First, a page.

Insect management beliefs and practices of rice farmers in Laos uri icon

abstract

  • Insecticide use in Laos is low, although there is an indication of recent increase. Chemicals hazardous to human health, namely methyl parathion and monocrotophos, are still commonly used. Farmers' beliefs and attitudes towards insects and insecticide use are similar to other Asian countries. Most farmers strongly believe that insects decrease production and have to be controlled with insecticides. A social psychology framework was used to analyse farmers' beliefs and norms. Farmers' spray frequencies were correlated with both the belief and norm indices, implying that farmers' spray decisions are influenced by these two components. Norm influences seem to be more dominant suggesting that farmers' perceptions of what referent groups expected of them play an important role. The agricultural technicians seem to have the highest influence. The study showed that Lao farmers are potentially vulnerable to become victims of insecticide misuse as in many Asian countries that implemented rice intensification programmes. Strategic plans in research, education, extension and policies related to pest management and pesticide use need to be developed and implemented in parallel with these programmes. These should include establishing comprehensive pesticide policies, developing extension programmes to educate technicians and farmers on the health hazards and ecological principles related to pesticide use, similar educational programmes for schools and explore for non-face-to-face approaches like radio and television dramas and comic strips that can enhance belief change. (C) 2002 Elsevier Science B.V. All rights reserved.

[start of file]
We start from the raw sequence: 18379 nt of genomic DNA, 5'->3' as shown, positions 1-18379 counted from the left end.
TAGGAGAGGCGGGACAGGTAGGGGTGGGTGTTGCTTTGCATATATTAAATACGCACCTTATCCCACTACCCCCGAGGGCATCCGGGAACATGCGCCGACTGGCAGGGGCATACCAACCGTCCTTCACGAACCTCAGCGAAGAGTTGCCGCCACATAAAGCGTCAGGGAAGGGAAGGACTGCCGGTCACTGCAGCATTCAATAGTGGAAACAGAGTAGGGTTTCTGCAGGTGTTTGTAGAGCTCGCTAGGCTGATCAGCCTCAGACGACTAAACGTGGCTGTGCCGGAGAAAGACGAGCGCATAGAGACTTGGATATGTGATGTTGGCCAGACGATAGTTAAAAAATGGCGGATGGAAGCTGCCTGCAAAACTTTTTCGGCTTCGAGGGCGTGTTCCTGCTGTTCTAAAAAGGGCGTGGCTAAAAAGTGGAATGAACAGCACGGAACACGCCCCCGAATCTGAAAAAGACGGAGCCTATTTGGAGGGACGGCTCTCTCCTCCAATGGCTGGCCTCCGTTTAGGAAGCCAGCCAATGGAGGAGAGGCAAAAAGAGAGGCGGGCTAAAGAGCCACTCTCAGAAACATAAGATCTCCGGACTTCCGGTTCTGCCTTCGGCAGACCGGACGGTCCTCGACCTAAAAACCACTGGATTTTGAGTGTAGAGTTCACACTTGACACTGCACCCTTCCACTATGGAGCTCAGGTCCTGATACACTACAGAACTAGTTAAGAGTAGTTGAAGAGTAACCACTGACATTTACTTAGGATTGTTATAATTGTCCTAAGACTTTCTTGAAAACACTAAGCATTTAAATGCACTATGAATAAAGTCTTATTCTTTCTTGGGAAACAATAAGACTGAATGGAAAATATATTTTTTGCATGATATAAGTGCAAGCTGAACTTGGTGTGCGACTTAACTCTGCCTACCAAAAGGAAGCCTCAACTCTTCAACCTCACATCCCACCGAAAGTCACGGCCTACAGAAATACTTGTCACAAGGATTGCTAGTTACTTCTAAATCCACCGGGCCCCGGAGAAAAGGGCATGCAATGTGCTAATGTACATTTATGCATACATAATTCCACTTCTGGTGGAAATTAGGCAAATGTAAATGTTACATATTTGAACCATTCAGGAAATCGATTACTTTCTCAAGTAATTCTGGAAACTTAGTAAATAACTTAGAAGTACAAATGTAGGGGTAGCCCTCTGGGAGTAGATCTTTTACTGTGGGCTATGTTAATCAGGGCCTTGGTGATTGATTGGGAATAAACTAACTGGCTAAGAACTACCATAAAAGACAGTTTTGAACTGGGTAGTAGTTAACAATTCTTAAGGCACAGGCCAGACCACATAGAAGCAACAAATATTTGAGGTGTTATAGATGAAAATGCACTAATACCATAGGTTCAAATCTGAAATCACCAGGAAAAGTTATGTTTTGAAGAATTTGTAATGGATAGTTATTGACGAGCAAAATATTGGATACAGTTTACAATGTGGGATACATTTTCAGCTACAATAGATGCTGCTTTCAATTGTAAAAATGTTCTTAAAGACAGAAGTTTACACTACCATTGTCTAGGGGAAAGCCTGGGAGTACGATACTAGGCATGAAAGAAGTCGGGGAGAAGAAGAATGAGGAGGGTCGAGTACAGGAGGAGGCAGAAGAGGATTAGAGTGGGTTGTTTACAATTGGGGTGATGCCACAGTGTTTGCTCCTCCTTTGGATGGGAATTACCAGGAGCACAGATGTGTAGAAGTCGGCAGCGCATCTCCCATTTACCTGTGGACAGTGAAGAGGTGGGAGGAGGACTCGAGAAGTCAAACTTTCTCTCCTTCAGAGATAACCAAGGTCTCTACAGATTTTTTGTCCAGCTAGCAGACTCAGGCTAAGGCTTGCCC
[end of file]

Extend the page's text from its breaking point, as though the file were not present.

publication date

  • 2002
  • 2002